The Structure of Social Inconsistencies

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Juli 1970



Few phenomena have found such divergent descriptions in sociological lit­ erature as have social inconsistencies. They were studied by George Herbert Mead as eruptive "natural" events constituting a social temporality. Alfred SchUtz described them as "explosions" of the individual actor's anticipatory action patterns. Talcott Parsons attempted to grasp social inconsistencies into his frame of "pattern variables," while Erving Goffman dealt with them as disruptions of "fostered impressions of reality" maintained by one or the other dominant team. The present study traces these divergent approaches back to various un­ checked assumptions concerning the structure and the constitution of social types. Thus, to further clarify the relationship between social types and the relevance structure of interactional situations has been my first objective. This initially rather limited intention widened when the role of social incon­ sistencies for analysing the differences between play, game, and social action proper in the immediate context of social interaction became apparent. The structure of social inconsistencies seems to hold a key to unifying the theo­ ries of play and social ,action.


I. Introduction: Social Action and Play.
- 1.1 Sociological Interest in Game and Play.
- 1.2 Contextual Inconsistencies and the Marginality of Games and Play.
- 1.3 Some Studies of Contextual Inconsistencies.
- 1.4 The Topic and its Methodological Frame.
- 2. Consistency in Social Interaction.
- 3. Some Phenomenological and Pragmatistic Theories of Relevance.
- 3.1 Schütz' Theory of Relevance.
- 3.11 Thematic Relevance.
- 3.12 Motivational Relevance.
- 3.13 Interpretational Relevance.
- 3.2 Gurwitsch' Theory of Relevance.
- 3.3 James' Theory of Fringes and Peirce' Abductive Reasoning.
- 3.31 The First Stage of Inquiry: Abduction, which is Related to the Emergence of Incipient Events.
- 3.32 The Second Stage: Deduction, which is Related to Typification.
- 3.33 The Third Stage: Induction, which is Related to the Formation of Types.
- 3.34 Summary.
- 4. Social Inconsistencies and Social Types.
- 4.1 The Structure of Social Relevance.
- 4.2 The Rôle of Play in Processes of Typification.
- 4.3 The Notion of Typificatory Scheme.
- 4.4 Gaps and Social Inconsistencies.
- 4.41 Permanent Gaps.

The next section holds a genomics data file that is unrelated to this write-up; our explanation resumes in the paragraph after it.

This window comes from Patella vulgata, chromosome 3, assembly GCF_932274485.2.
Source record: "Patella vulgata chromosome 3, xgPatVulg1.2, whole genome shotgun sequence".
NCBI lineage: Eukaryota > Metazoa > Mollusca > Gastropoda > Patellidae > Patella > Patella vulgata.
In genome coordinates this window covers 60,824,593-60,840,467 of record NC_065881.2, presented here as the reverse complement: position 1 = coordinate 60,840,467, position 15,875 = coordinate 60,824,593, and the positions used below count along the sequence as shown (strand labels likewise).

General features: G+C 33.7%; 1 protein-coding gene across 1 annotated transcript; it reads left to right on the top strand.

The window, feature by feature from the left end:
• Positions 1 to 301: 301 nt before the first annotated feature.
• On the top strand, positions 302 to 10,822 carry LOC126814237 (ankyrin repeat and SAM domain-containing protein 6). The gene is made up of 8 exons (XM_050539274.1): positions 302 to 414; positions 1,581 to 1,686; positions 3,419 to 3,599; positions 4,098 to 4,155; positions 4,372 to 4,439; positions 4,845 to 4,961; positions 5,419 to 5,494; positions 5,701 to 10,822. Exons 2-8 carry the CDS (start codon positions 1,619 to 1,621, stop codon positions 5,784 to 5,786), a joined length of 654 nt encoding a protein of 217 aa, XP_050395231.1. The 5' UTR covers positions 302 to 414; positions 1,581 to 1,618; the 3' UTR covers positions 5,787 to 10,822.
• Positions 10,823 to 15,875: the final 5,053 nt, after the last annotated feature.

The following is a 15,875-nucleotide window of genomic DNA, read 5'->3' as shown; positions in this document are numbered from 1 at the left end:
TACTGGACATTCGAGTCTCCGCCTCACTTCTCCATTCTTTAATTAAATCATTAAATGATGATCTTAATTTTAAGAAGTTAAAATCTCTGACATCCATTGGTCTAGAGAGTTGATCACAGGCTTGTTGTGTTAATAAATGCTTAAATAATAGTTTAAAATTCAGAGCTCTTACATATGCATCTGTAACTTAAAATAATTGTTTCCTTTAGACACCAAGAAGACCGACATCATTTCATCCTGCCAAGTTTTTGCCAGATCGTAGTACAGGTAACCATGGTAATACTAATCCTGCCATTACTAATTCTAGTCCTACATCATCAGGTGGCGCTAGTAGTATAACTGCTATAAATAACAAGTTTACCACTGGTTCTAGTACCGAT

- 4.42 Definition of Social Inconsistencies.
- 4.5 The Arisal of Social Types.
- 4.51 The First Stage: Arisal of an Incipient Event.
- 4.52 The Second Stage: Typification by the Incipient Event.
- 4.53 The Third Stage: Type and Social Object.
- 4.6 Conclusion.
- 5. Temporal Typification and Social Temporality.
- 5.1 Typificatory Schemes and Social Temporality.
- 5.11 Temporal Typification and Inner Time.
- 5.12 A Necessary Condition for Social Temporality.
- 5.13 Schütz' Notion of "Vivid Present" and Social Temporality.
- 5.14 Parsons' "Pattern Variables" and Social Temporality.
- 5.2 Social Temporality and Incipient Events.
- 5.21 Social Inconsistencies in Parsons' Frame of Pattern Variables.
- 5.22 Incipient Events in Schütz' Notion of We-Relation.
- 5.23 A More Stringent Condition for Social Temporality.
- 5.3 G. H. Mead's Notion of the Present and Social Temporality.
- 5.4 A Comparison with Some Notions of Sartre.
- 5.5 Summary.
- 6. Social Inconsistencies and Symbolic Types in Play.
- 6.1 Reduction of Types in Play and Social Action.
- 6.11 A First Characteristic of Play: Reduction of Types in Play.
- 6.12 Reduction of Types as "Entlastung" in Social Action.
- 6.2 Social Limits and Symbolic Types in Play.
- 6.21 Anomie, Social Relevance, and Symbolic Types.
- 6.22 The Symbolic Type of the Fool.
- 6.23 Social Limits: Anomie and Alienation.
- 6.24 Play and Symbolic Types (Second Characteristic of Play).
- 6.25 Summary: The Nomic Rôle of Play.
- 6.3 The Rôle of the Body in Play.
- 6.31 The Body as Incipient Event.
- 6.32 The Body in Play (Third Characteristic of Play).
- 7. Toward a Unified Theory of Game, Play, and Social Action.
- 7.1 Common Symbolic Types in Play and Game.
- 7.2 Inconsistencies and Relevance in Play, in Game, and in Social Action.
- 7.3 The Closure of a Game's Typificatory Scheme.
- 7.4 Conclusion: Game and Social Action.
- 8. Team and Audience.
- 8.1 Team and Audience: Theory.
- 8.2 Practice: The Relation between Career Patterns and the Structure of Games.
- 9. Conclusion: The Construction and Solution of Social Inconsistencies.
EAN: 9789024750061
ISBN: 9024750067
Untertitel: A contribution to a unified theory of play, game, and social action. Softcover reprint of the original 1st ed. 1970. Book. Sprache: Englisch.
Verlag: Springer
Erscheinungsdatum: Juli 1970
Seitenanzahl: 200 Seiten
Format: kartoniert
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